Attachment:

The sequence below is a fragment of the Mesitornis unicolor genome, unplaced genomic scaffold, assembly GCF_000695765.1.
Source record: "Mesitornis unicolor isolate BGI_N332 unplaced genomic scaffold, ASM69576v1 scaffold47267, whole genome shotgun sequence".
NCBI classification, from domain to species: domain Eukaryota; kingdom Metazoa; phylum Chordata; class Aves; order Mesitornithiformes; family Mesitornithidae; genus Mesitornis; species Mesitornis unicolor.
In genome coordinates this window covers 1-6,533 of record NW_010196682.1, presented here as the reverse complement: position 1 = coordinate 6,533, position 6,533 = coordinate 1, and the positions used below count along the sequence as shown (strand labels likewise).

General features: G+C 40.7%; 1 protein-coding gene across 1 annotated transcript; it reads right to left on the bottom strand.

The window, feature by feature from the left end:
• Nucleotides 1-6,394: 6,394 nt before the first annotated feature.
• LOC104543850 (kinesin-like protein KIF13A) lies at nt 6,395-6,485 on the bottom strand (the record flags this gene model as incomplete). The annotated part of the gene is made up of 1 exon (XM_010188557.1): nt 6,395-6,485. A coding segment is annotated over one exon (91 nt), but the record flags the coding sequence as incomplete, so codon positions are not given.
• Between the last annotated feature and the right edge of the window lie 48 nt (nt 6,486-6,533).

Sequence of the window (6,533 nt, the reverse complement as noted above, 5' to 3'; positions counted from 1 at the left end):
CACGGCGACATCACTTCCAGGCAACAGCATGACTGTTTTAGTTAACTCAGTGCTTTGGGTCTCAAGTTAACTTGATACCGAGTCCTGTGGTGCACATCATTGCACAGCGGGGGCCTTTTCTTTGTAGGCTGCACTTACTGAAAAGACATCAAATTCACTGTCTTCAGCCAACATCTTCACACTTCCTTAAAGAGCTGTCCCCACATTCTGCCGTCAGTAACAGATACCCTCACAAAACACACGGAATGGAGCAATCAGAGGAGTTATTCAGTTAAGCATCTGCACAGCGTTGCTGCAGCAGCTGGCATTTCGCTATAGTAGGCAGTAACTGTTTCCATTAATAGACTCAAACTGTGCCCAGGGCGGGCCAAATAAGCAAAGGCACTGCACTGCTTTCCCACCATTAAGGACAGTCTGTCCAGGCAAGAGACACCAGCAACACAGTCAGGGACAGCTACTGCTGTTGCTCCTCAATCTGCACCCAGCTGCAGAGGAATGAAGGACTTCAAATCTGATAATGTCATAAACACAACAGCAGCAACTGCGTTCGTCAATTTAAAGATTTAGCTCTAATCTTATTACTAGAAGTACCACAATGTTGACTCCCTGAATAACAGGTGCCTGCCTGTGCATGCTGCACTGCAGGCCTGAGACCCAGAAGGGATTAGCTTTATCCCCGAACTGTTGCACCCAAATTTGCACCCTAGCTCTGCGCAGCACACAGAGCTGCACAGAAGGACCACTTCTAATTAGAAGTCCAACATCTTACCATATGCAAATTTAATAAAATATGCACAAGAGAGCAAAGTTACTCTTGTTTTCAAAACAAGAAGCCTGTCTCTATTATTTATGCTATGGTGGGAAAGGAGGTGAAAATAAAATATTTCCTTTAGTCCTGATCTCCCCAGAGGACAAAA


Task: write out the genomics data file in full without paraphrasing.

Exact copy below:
The sequence below is a fragment of the Mesitornis unicolor genome, unplaced genomic scaffold, assembly GCF_000695765.1.
Source record: "Mesitornis unicolor isolate BGI_N332 unplaced genomic scaffold, ASM69576v1 scaffold47267, whole genome shotgun sequence".
NCBI classification, from domain to species: domain Eukaryota; kingdom Metazoa; phylum Chordata; class Aves; order Mesitornithiformes; family Mesitornithidae; genus Mesitornis; species Mesitornis unicolor.
In genome coordinates this window covers 1-6,533 of record NW_010196682.1, presented here as the reverse complement: position 1 = coordinate 6,533, position 6,533 = coordinate 1, and the positions used below count along the sequence as shown (strand labels likewise).

General features: G+C 40.7%; 1 protein-coding gene across 1 annotated transcript; it reads right to left on the bottom strand.

The window, feature by feature from the left end:
• Nucleotides 1-6,394: 6,394 nt before the first annotated feature.
• LOC104543850 (kinesin-like protein KIF13A) lies at nt 6,395-6,485 on the bottom strand (the record flags this gene model as incomplete). The annotated part of the gene is made up of 1 exon (XM_010188557.1): nt 6,395-6,485. A coding segment is annotated over one exon (91 nt), but the record flags the coding sequence as incomplete, so codon positions are not given.
• Between the last annotated feature and the right edge of the window lie 48 nt (nt 6,486-6,533).

Sequence of the window (6,533 nt, the reverse complement as noted above, 5' to 3'; positions counted from 1 at the left end):
CACGGCGACATCACTTCCAGGCAACAGCATGACTGTTTTAGTTAACTCAGTGCTTTGGGTCTCAAGTTAACTTGATACCGAGTCCTGTGGTGCACATCATTGCACAGCGGGGGCCTTTTCTTTGTAGGCTGCACTTACTGAAAAGACATCAAATTCACTGTCTTCAGCCAACATCTTCACACTTCCTTAAAGAGCTGTCCCCACATTCTGCCGTCAGTAACAGATACCCTCACAAAACACACGGAATGGAGCAATCAGAGGAGTTATTCAGTTAAGCATCTGCACAGCGTTGCTGCAGCAGCTGGCATTTCGCTATAGTAGGCAGTAACTGTTTCCATTAATAGACTCAAACTGTGCCCAGGGCGGGCCAAATAAGCAAAGGCACTGCACTGCTTTCCCACCATTAAGGACAGTCTGTCCAGGCAAGAGACACCAGCAACACAGTCAGGGACAGCTACTGCTGTTGCTCCTCAATCTGCACCCAGCTGCAGAGGAATGAAGGACTTCAAATCTGATAATGTCATAAACACAACAGCAGCAACTGCGTTCGTCAATTTAAAGATTTAGCTCTAATCTTATTACTAGAAGTACCACAATGTTGACTCCCTGAATAACAGGTGCCTGCCTGTGCATGCTGCACTGCAGGCCTGAGACCCAGAAGGGATTAGCTTTATCCCCGAACTGTTGCACCCAAATTTGCACCCTAGCTCTGCGCAGCACACAGAGCTGCACAGAAGGACCACTTCTAATTAGAAGTCCAACATCTTACCATATGCAAATTTAATAAAATATGCACAAGAGAGCAAAGTTACTCTTGTTTTCAAAACAAGAAGCCTGTCTCTATTATTTATGCTATGGTGGGAAAGGAGGTGAAAATAAAATATTTCCTTTAGTCCTGATCTCCCCAGAGGACAAAA